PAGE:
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When some women talk about “career sacrifice,” they don’t mean less time with their kids. They mean they’ve traded off money and prestige to embrace passion and belief. They’re not chasing the big bucks; they’re following their conscience. Lori Wallach calls it “smoking the Brown v. Board of Education drug.” The public service buzz comes with its own rewards — sometimes through the ballot box. Last week, Linda Singer, executive director of the D.C.-based nonprofit Appleseed, was named the District’s next attorney general by Mayor-Elect Adrian Fenty. And Wallach, the D.C. lawyer who, some say, single-handedly reconfigured the debate on global trade, is also celebrating the recent election returns. In her role as head of Public Citizen’s Global Trade Watch, Wallach is the anti-free-trade movement’s chief rabble-rouser and hyperarticulate spokeswoman. When she started this work in 1991, she says, “people laughed me out of the room. They said, �You’re from a consumer group, go away.’ “ But instead, Wallach brags, “We’ve changed the whole damn debate” on trade, pushing the developed countries to recognize that Third World nations can actually be hurt by an unrestricted global marketplace. And the midterm election results show that her work has paid off: As many as seven Senate and 27 House seats were won by what Wallach calls “proponents of fair trade.” How did Wallach discover trade as her issue? She was already working at Public Citizen when she began to see how the gospel of free trade was not working for poor people around the world. “It was as if I was assigned to be the bank guard. But someone was ripping off the bank through another door.” THE ROAD LESS TRAVELED Of course, you can’t have everything when you’re trying to save the world. You risk being shunned as the morally superior drudge who manages to spoil the mood of every cocktail party by bringing up Darfur. And you sometimes have to dispel the notion that going into this line of work means you weren’t bright enough or ambitious enough to land a high-paying job at a big law firm. Wallach, 42, still remembers her father’s comment when she landed her first $17,500-a-year public interest job in 1990: “For this you went to Harvard Law School?” She says there were just three in her law school class who graduated without a job in hand: Wallach, a man who had health problems, and an Orthodox Jewish woman who was about to give birth to her seventh child. Singer agrees that there’s a stigma. The best and the brightest — Singer, 40, is another Harvard Law grad — are expected to follow a fairly traditional path: law review, clerkship, and then on to the big law firm. Choosing any other route may be seen as a sign that something went wrong. So there’s a certain sense of swimming upstream, fighting the current, among public interest lawyers, particularly those who went to top-notch law schools. Part of the problem is the focus that law schools themselves put on funneling students into the firms. U.S. News & World Report ranks law schools based on, among other things, the percentage of their students employed nine months after graduation. Because advocacy groups don’t have an extensive system of locking in new grads as summer associates, those going into public interest law are often slower to line up jobs. Also pushing law students into private practice is the burden of paying off those hefty loans. The annual tuition alone at Harvard Law School today is $37,100. For human rights lawyer Christine Tefft, 33, it was the size of those law school loans from the University of Virginia that persuaded her to take a job with the New York office of now-defunct Coudert Brothers. Four years later, she finally left to work for Minnesota Advocates for Human Rights. A FUTURE TOLD IN CRAYON The ones who forgo the pay-off-the-loans-first route often have what some might tactfully call a certain stubbornness. Take Wallach. She claims she was only thrown out of school once — in fourth grade, for passing around a petition to prevent her favorite teacher from being transferred to another school. When the playground monitor confronted her, Wallach announced that she had learned in civics class “that we have the right to petition our government, even if it was with construction paper and a bunch of crayons.” Wallach was suspended for a day because when the playground monitor tried to grab the petition, Wallach pushed her. It was at that point, Wallach says, that her parents realized they would have to start saving money, “whether it would be for bail or for law school tuition — they weren’t sure,” she says with a laugh. Singer found her path a little later. At Harvard Law, she realized she wanted two things out of her career: work that was meaningful and work that was interesting. Even so, she says, the current was strong. According to Singer, about half the students entering Harvard Law say they want to go into public service work, but only 5 percent end up actually doing so. (The situation at other law schools is similar.) Singer was able to fight that current because she found two stellar mentors, professors Charles Ogletree and Derrick Bell, both leaders in civil rights and public interest work. She also had what she describes as a “tight circle, which was a big source of support.” That circle included several friends who went on to win the MacArthur Foundation’s “genius” grants. Singer has also been sustained by the work itself. She started out as a legal aid lawyer in Manhattan but soon moved to Appleseed, where she’s been for the past 13 years, helping build networks of lawyers doing pro bono work to build “a just society.” She says, “Not having to make the ultimate compromise is an enormous source of energy.” Singer describes her new role as attorney general as “a great way to build on the work we’ve done and use it in a whole new context.” Tefft has more mixed feelings about choosing the public interest route. She just finished a year and a half with the American Bar Association’s Central European and Eurasian Law Initiative — which she describes as “kind of like the Peace Corps for lawyers” — and she has “tremendous pride” in her work with women’s advocates in Tajikistan. “But you balance the pride with some personal risk you take. You’re off the corporate track. I think you do have the ability to go back, but the longer you’re away, the less likely you’ll have that opportunity.” Tefft adds, “It’s not a clear path.” THE �AHA’ MOMENT Even so, as Tefft talks, she remembers one of the highlights of her time in Tajikistan. She conducted judicial training for about 60 judges on ways to reduce discrimination against women. At the start of the session, several judges told her that they didn’t think their country had any discrimination against women. Afterward, they agreed that there might be a problem if, for example, women are deprived of their property in a divorce. “You get the �aha’ moment in two hours,” she says. “Just one of those �aha’ moments may be worth my entire year and a half.” And here’s Singer’s favorite story from her early days in legal aid. She was working late at night in a Manhattan office building when a mouse ran across her desk. She screamed and called for building security to do something about the mouse. The security guard came up to her office holding two cats. Years later, Singer sees a lesson: “Doing public interest work is like trying to change the world with two cats. It takes creativity.” And good time management. Although Singer now manages to plan her day so that she can pick up her kids from school, her life as a public interest advocate shares a striking similarity with that of her brethren in private practice: “I never thought my life would be this busy,” she says. “My life is scheduled in 30-minute increments.” But she wouldn’t change a thing, Singer adds. And she vows that the new D.C. administration will be as “family friendly” as Appleseed. In some ways, Singer’s appointment is a vindication of the choices she has made, even if they’re not exactly choices any more. “At some level, what else am I going to do?” she asks. “It becomes part of who you are.”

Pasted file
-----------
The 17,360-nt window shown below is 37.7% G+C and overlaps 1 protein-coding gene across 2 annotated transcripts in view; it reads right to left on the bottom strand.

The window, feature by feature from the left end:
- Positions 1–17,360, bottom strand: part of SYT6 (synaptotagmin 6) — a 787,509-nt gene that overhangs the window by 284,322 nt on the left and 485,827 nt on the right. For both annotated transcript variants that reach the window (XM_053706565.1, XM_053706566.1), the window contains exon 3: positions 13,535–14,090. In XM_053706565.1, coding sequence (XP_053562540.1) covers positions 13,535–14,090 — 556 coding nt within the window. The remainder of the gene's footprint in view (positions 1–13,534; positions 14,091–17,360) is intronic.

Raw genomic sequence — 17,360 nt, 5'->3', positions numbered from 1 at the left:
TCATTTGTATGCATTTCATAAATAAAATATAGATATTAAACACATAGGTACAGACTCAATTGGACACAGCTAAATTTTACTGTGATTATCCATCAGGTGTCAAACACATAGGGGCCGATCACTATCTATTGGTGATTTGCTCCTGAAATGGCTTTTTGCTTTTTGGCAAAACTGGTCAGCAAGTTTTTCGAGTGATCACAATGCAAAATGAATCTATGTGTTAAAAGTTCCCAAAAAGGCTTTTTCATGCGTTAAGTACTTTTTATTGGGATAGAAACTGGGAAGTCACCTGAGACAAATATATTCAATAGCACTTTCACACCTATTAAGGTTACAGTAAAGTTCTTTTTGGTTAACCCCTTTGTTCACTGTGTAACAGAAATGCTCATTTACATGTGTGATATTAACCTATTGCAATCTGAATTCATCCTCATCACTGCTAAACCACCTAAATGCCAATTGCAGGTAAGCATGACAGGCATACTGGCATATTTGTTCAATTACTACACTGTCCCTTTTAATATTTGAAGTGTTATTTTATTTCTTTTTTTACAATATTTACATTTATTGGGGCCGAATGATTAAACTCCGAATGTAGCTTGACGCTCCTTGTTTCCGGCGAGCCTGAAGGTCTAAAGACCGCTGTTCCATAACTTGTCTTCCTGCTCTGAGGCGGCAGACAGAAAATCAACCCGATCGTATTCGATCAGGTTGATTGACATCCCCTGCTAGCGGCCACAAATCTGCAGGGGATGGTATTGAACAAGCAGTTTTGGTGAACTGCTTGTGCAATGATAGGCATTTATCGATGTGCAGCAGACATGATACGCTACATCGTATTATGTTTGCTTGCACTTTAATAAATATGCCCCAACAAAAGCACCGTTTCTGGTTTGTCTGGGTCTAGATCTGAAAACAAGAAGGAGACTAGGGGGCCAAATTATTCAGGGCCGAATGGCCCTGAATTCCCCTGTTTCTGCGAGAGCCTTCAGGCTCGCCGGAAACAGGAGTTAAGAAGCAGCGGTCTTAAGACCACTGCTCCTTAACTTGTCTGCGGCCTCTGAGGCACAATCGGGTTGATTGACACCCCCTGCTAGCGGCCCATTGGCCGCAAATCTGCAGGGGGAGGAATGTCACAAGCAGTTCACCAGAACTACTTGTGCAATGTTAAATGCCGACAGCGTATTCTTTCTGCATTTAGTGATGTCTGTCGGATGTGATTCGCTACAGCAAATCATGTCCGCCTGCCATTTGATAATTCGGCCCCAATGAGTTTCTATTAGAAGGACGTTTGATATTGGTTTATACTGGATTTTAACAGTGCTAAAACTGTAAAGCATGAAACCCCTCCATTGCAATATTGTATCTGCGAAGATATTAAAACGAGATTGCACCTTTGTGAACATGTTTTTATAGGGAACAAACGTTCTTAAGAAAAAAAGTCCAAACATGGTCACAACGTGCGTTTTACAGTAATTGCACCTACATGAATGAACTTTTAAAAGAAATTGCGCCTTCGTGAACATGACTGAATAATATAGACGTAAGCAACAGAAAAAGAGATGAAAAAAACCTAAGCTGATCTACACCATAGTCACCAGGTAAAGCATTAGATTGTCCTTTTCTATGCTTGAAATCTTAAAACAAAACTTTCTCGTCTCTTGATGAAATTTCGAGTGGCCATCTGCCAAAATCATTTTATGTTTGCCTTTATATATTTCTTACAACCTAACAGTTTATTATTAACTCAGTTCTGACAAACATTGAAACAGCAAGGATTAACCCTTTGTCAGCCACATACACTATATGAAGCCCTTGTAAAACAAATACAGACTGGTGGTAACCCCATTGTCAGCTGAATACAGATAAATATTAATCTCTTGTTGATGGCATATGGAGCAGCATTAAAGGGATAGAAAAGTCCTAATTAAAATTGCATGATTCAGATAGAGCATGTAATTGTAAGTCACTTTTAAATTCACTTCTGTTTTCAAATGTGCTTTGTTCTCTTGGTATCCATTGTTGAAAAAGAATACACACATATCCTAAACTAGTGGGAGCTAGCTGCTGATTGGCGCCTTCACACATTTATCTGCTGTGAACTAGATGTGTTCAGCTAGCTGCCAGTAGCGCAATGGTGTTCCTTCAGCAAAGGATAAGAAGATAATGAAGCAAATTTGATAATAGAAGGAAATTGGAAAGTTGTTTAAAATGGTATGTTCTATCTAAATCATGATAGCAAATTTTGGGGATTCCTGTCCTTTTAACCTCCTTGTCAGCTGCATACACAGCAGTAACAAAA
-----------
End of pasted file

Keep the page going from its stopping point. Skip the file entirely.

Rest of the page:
Balancing Act, a column exploring the lives of women in the law, appears in Legal Times each month. Debra Bruno can be contacted at [email protected].